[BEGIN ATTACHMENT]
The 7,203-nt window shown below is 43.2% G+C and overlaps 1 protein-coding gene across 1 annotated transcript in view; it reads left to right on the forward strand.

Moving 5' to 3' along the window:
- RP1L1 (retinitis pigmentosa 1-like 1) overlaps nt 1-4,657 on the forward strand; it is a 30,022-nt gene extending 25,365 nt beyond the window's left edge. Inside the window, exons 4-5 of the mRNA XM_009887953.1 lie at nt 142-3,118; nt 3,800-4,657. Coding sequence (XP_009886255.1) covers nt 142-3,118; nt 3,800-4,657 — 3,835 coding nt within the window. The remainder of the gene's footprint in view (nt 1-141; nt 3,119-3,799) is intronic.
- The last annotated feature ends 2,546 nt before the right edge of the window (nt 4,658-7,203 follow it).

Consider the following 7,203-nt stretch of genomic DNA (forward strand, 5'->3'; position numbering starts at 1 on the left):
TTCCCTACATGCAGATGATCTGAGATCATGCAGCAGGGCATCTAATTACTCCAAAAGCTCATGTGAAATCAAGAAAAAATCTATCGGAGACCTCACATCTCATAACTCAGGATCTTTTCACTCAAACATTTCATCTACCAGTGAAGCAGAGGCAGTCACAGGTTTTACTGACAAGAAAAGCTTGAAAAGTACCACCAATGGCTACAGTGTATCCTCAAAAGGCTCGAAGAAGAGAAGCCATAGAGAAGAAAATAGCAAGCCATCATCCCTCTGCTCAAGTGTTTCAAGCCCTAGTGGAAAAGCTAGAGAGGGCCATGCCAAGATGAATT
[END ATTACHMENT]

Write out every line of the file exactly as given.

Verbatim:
The 7,203-nt window shown below is 43.2% G+C and overlaps 1 protein-coding gene across 1 annotated transcript in view; it reads left to right on the forward strand.

Moving 5' to 3' along the window:
- RP1L1 (retinitis pigmentosa 1-like 1) overlaps nt 1-4,657 on the forward strand; it is a 30,022-nt gene extending 25,365 nt beyond the window's left edge. Inside the window, exons 4-5 of the mRNA XM_009887953.1 lie at nt 142-3,118; nt 3,800-4,657. Coding sequence (XP_009886255.1) covers nt 142-3,118; nt 3,800-4,657 — 3,835 coding nt within the window. The remainder of the gene's footprint in view (nt 1-141; nt 3,119-3,799) is intronic.
- The last annotated feature ends 2,546 nt before the right edge of the window (nt 4,658-7,203 follow it).

Consider the following 7,203-nt stretch of genomic DNA (forward strand, 5'->3'; position numbering starts at 1 on the left):
TTCCCTACATGCAGATGATCTGAGATCATGCAGCAGGGCATCTAATTACTCCAAAAGCTCATGTGAAATCAAGAAAAAATCTATCGGAGACCTCACATCTCATAACTCAGGATCTTTTCACTCAAACATTTCATCTACCAGTGAAGCAGAGGCAGTCACAGGTTTTACTGACAAGAAAAGCTTGAAAAGTACCACCAATGGCTACAGTGTATCCTCAAAAGGCTCGAAGAAGAGAAGCCATAGAGAAGAAAATAGCAAGCCATCATCCCTCTGCTCAAGTGTTTCAAGCCCTAGTGGAAAAGCTAGAGAGGGCCATGCCAAGATGAATT